Infectious Disease

Remdesivir, hydroxychloroquine do not show antiviral effects in patients with COVID-19

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Research showed that neither remdesivir nor hydroxychloroquine had an effect on COVID-19 mortality, and now the results suggest that the drugs did not have a significant effect on SARS-CoV-2 clearance in oropharyngeal samples.

In May 2020, the FDA granted emergency approval for remdesivir for severe cases of COVID-19, and the agency later approved the antiviral for adults and children over 12 years old when treatment for COVID-19 requires hospitalization. In November, based on the results of the WHO solidarity study, a WHO guidelines committee recommended the use of remdesivir in patients hospitalized with COVID-19, regardless of how sick they are, as it “has no significant effect on mortality , mechanical ventilation, time to clinical improvement and other results important to the patient. ”

However, previous reports did not address the antiviral effects of remdesivir and hydroxychloroquine. Andreas Barratt-Due, PhD, a researcher in the immunology department at Oslo University said Healio Primary Care. Therefore, Barratt-Due and colleagues analyzed 185 adults with severe COVID-19 from 23 health centers in Norway. According to the researchers, 181 (mean age 59.8 years; 62% women; mean BMI 28 kg / m2 and mean duration of COVID-19 symptoms before hospitalization 8 days) were included in the full analysis. Of these 181 patients, 42 received remdesivir, 52 received hydroxychloroquine, and 87 received standard of care.

The researchers wrote in the Annals of Internal Medicine that in line with the WHO Solidarity Study, there were no significant differences between treatment groups in terms of in-hospital mortality. They found a “significant decrease in SARS-CoV-2 exposure in the oropharynx during the first week overall with similar decreases and 10-day viral loads” among the three treatment groups.

In addition, none of the therapies affected the extent of respiratory failure or the biomarkers of inflammation in plasma or serum.

“The lack of antiviral effect was not linked to the duration of symptoms, the level of the viral load, the degree of inflammation or the presence of antibodies against SARS-CoV-2 at hospital admission,” said the researchers.

However, the results don’t necessarily eliminate the need for remdesivir in patients with COVID-19, Barratt-Due told Healio Primary Care.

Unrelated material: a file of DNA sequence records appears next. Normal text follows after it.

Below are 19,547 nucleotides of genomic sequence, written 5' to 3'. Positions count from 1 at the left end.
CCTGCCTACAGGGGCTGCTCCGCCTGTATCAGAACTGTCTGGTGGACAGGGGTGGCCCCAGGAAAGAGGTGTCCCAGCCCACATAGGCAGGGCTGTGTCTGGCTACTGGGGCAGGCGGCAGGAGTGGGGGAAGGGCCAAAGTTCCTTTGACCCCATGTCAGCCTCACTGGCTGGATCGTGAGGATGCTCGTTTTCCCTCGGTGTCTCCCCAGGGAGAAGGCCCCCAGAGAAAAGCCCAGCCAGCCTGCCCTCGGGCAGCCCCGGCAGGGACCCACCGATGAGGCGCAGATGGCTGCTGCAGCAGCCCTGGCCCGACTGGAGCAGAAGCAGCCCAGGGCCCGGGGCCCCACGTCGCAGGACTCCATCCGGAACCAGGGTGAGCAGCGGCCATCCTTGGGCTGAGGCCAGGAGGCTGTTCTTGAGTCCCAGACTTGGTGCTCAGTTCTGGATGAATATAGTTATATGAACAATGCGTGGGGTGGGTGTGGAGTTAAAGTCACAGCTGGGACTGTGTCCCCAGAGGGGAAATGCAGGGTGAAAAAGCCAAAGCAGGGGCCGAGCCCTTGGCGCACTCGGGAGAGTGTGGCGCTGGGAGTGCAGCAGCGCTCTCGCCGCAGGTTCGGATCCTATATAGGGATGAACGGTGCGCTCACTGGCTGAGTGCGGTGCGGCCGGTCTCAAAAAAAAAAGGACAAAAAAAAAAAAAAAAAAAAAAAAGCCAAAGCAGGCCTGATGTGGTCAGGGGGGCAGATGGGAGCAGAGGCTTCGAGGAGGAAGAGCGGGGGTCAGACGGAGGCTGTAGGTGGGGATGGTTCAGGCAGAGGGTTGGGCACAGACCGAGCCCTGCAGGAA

Andreas Barratt-Due

“We believe remdesivir could be significant if started very early,” he said. “However, most patients go through the disease without requiring treatment and it would likely be difficult to conduct this study because remdesivir is given intravenously and therefore requires some kind of patient guidance. Therefore, we hardly see a window for further studies to evaluate remdesivir. ”

With regard to hydroxychloroquine, “there is already massive evidence that there is no effect and no further study is needed,” said Barratt-Due.

He said the results should “probably” [make] the FDA is reconsidering its “decision regarding remdesivir. An agency spokesperson told Healio Primary Care that “the FDA generally does not comment on third-party research, but rather evaluates it as part of the evidence to improve our understanding of a particular topic and to aid our mission to protect the public.” Health.”

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Oscar Cingolani, MD

This Annals of Internal Medicine paper describes a small but important study that confirms what we already knew about remdesivir and hydroxychloroquine, and also adds relevant mechanistic information: The former drug inhibits viral replication of SARS-CoV-2 in preclinical studies, however, did not affect COVID-19 length of hospital stay, disease progression, or mortality. The latter drug also failed to significantly improve outcomes in patients with COVID-19. In addition, the authors found neither a significant effect of remdesivir nor of hydroxychloroquine on the rate of SARS-CoV-2 clearance in oropharyngeal samples, nor a significant change in the markers of inflammation in the blood.

The paper has some limitations: the number of patients in the study was small, there was no placebo group, and most importantly, discharge from hospital was at the discretion of the attending physician, which limited the average length of hospital stay to 5 to 6 days – hence a reduction in the duration of treatment in some patients Still, the study did not appear to find any benefit for either drug in hospitalized patients with COVID-19.

Oscar Cingolani, MD

Associate Professor of Medicine, Johns Hopkins School of Medicine

Disclosure: Cingolani does not report any relevant financial information.

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